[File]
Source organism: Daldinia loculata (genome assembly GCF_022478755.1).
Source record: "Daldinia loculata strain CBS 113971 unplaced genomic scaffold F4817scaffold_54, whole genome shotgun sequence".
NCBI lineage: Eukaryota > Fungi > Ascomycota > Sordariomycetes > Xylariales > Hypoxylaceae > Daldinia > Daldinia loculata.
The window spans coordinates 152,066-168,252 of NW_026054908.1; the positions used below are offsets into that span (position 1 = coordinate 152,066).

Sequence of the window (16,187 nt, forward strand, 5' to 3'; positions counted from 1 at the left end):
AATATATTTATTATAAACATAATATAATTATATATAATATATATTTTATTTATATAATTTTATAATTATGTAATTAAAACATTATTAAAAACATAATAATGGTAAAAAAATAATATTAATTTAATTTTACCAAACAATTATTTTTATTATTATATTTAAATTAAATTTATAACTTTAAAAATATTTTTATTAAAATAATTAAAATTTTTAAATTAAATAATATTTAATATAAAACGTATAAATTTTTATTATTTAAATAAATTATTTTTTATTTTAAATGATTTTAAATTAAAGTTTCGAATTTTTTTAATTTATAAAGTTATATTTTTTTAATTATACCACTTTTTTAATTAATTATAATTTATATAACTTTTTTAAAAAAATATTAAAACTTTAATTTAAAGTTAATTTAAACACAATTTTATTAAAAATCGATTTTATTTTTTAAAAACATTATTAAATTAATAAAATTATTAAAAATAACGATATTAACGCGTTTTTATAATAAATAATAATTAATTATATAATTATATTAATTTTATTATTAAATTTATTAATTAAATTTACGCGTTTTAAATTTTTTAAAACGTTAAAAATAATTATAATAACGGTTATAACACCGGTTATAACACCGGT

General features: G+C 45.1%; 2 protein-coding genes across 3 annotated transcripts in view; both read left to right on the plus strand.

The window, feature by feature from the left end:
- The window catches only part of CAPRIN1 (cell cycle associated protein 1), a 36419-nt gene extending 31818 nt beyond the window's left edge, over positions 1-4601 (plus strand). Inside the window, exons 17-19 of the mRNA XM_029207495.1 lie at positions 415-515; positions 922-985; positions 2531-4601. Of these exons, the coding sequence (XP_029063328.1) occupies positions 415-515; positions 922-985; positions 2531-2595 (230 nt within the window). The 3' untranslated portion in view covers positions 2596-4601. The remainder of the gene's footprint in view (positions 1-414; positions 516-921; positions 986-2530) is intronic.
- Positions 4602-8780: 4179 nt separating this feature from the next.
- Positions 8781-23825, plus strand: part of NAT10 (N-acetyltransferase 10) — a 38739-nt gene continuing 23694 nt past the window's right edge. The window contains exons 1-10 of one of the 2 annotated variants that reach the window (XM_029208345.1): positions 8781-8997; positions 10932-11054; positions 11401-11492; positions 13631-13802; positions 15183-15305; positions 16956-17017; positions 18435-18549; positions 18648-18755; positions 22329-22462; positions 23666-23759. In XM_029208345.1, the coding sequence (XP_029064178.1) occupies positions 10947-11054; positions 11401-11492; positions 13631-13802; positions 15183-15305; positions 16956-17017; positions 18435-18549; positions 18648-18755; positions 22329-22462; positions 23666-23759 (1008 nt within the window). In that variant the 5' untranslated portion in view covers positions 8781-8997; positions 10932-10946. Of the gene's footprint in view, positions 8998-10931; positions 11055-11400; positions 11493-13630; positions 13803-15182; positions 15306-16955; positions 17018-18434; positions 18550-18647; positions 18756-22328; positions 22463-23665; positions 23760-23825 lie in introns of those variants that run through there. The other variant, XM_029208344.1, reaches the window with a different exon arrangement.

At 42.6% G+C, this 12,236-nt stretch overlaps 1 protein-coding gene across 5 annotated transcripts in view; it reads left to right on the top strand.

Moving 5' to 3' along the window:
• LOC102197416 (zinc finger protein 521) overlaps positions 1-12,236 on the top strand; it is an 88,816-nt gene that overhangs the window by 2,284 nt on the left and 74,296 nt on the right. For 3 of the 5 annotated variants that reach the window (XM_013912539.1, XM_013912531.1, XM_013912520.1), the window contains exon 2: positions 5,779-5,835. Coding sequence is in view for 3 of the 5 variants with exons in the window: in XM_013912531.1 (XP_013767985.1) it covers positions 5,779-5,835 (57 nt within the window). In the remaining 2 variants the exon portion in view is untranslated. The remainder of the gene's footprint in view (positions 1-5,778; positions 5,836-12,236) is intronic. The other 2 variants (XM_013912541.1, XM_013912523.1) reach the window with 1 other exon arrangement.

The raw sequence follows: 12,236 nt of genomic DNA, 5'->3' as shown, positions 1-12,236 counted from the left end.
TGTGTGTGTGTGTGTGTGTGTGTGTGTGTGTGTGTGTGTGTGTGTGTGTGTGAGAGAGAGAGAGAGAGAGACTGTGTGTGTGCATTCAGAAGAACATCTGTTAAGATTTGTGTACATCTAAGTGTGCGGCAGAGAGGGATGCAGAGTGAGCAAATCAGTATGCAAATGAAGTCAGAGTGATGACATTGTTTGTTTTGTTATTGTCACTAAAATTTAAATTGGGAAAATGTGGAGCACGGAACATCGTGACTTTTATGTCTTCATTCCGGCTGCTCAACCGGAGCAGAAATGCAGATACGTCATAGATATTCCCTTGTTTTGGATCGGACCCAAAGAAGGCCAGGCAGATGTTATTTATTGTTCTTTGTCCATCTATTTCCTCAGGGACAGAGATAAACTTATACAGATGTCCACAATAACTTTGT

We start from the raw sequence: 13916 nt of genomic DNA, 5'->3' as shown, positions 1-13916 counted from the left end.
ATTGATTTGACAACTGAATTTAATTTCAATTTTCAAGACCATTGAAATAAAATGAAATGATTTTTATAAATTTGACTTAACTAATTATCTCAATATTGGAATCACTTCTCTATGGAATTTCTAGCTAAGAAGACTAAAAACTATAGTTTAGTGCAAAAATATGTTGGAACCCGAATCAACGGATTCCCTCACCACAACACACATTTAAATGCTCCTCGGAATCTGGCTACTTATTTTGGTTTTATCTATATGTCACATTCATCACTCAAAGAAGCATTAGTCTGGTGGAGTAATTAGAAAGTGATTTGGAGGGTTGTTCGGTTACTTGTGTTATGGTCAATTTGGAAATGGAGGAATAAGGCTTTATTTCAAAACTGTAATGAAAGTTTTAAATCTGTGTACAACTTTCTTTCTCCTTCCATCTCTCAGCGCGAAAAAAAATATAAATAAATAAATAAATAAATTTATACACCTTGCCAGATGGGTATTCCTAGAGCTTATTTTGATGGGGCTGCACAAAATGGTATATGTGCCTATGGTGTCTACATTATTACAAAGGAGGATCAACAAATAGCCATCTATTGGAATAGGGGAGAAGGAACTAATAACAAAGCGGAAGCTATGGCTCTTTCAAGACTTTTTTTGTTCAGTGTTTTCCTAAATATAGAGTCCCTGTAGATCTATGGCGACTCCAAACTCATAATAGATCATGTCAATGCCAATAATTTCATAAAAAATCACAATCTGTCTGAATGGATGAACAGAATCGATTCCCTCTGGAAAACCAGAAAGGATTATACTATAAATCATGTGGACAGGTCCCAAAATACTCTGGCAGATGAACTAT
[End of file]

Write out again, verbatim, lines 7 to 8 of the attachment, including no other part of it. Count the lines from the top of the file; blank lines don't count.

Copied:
General features: G+C 45.1%; 2 protein-coding genes across 3 annotated transcripts in view; both read left to right on the plus strand.

The window, feature by feature from the left end: